One can notice the intriguing disappearance of Dionysos in the process and the apparent victory of Apollo, but the former, who is reining in wine-festivals, is actually now subordinated to the latter according to a hierarchical scheme common in Ancient Greece. As a matter of fact, around the middle of Book 2, the Athenian recapitulates the main points of the discussion. Young creatures are “by nature fiery” but they can “attain a sense of order” (τάξις – táxis), which is a human privilege. The “order of motion” is called “rhythm,” while the “order of voice” is termed “harmony.” But Dionysos is not forgotten since the gods have granted to us “as fellow-choristers and choir-leaders Apollo and the Muses,—besides whom we mentioned, if we recollect, a third, Dionysus.”

— Athenian : At the commencement of our discourse we said, if we recollect, that since all young creatures are by nature fiery, they are unable to keep still either body or voice, but are always crying and leaping in disorderly fashion; we said also that none of the other creatures attains a sense of order, bodily and vocal, and that this is possessed by man alone; and that the order of motion is called “rhythm” [τῇ δἡ τῆς κινήσεως τάξει ῥυθμός ὄνομα εἲν – tê dê tês kinêseos táxei rhuthmόs όnoma eìn] while the order of voice (in which acute and grave are blended together) is termed “harmony,” and to the combination of these two the name “choristry” is given. We stated also that the gods, in pity for us, have granted to us as fellow-choristers and choir-leaders Apollo and the Muses,—besides whom we mentioned, if we recollect, a third, Dionysus. (Laws, 2.664a-665a, trans. R.G. Bury)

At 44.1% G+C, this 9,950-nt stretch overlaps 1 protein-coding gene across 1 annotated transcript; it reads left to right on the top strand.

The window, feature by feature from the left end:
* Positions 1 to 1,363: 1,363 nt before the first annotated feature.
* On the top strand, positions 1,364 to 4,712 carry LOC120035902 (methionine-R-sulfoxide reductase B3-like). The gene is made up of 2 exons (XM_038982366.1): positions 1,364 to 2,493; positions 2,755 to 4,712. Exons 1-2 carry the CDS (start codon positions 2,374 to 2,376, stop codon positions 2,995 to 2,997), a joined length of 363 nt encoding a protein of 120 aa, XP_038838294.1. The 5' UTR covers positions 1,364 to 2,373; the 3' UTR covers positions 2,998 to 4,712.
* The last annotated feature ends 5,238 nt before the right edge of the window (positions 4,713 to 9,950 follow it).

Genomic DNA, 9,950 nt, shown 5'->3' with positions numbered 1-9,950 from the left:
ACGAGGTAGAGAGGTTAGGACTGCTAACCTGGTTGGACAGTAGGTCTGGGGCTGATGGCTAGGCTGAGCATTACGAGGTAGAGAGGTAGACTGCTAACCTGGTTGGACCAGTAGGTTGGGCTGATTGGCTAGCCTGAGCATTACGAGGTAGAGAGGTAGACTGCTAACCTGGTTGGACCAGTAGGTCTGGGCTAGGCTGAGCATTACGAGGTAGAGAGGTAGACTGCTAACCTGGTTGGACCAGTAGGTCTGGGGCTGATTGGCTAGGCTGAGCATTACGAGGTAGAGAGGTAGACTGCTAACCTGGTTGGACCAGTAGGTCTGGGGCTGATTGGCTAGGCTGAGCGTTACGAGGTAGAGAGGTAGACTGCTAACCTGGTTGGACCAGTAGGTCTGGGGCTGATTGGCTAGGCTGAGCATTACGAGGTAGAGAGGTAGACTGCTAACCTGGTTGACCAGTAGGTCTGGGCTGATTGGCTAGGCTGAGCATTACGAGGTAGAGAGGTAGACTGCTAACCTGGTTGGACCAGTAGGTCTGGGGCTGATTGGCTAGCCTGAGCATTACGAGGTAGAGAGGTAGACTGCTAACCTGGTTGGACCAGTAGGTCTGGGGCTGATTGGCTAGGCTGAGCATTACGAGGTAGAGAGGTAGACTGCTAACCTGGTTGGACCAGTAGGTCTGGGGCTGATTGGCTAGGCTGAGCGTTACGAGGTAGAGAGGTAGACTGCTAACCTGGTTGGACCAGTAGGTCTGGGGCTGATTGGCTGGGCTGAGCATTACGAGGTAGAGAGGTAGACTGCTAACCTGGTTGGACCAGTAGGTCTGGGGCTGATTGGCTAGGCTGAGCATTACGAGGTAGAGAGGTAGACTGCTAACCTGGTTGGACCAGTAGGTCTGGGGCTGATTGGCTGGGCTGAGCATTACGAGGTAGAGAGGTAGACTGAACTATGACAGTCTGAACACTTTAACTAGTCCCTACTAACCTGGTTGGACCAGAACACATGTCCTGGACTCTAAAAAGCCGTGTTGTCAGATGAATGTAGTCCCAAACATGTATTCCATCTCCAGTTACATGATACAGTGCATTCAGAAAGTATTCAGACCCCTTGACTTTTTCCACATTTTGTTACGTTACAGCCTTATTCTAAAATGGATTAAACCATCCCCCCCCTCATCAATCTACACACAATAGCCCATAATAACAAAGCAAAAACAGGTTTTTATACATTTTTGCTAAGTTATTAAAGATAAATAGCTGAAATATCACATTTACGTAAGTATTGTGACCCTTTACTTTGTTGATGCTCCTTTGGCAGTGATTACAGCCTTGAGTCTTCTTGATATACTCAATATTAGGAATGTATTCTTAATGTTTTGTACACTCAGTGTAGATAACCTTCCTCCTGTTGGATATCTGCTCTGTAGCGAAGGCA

As the Muses and Apollo respectively honored by choirs of children and young men, Dionysus will be honored by a particular choir composed of “old men” less prone to excess and more apt to enjoy wine “as a medicine potent against the crabbedness of old age.”

— Athenian: No children under eighteen may touch wine at all, [...] young men under thirty may take wine in moderation but that he must entirely abstain from intoxication and heavy drinking. But when a man has reached the age of forty, he may join in the convivial gatherings and invoke Dionysus, above all other gods, inviting his presence at the rite (which is also the recreation) of the elders, which he bestowed on mankind as a medicine potent against the crabbedness of old age. (Laws, 2.665b-666b, trans. R.G. Bury)

Dionysus is a god who must be fully respected by the legislator. But his power must be checked and integrated into the City whole by the intercession of Apollo and the Muses. Disorder may be controlled and transformed into order thanks to rhythm and harmony of the musike. The whole eurhythmic Platonic program is thus based on the passage from wilderness and nature to civilization and culture thanks to rhythm.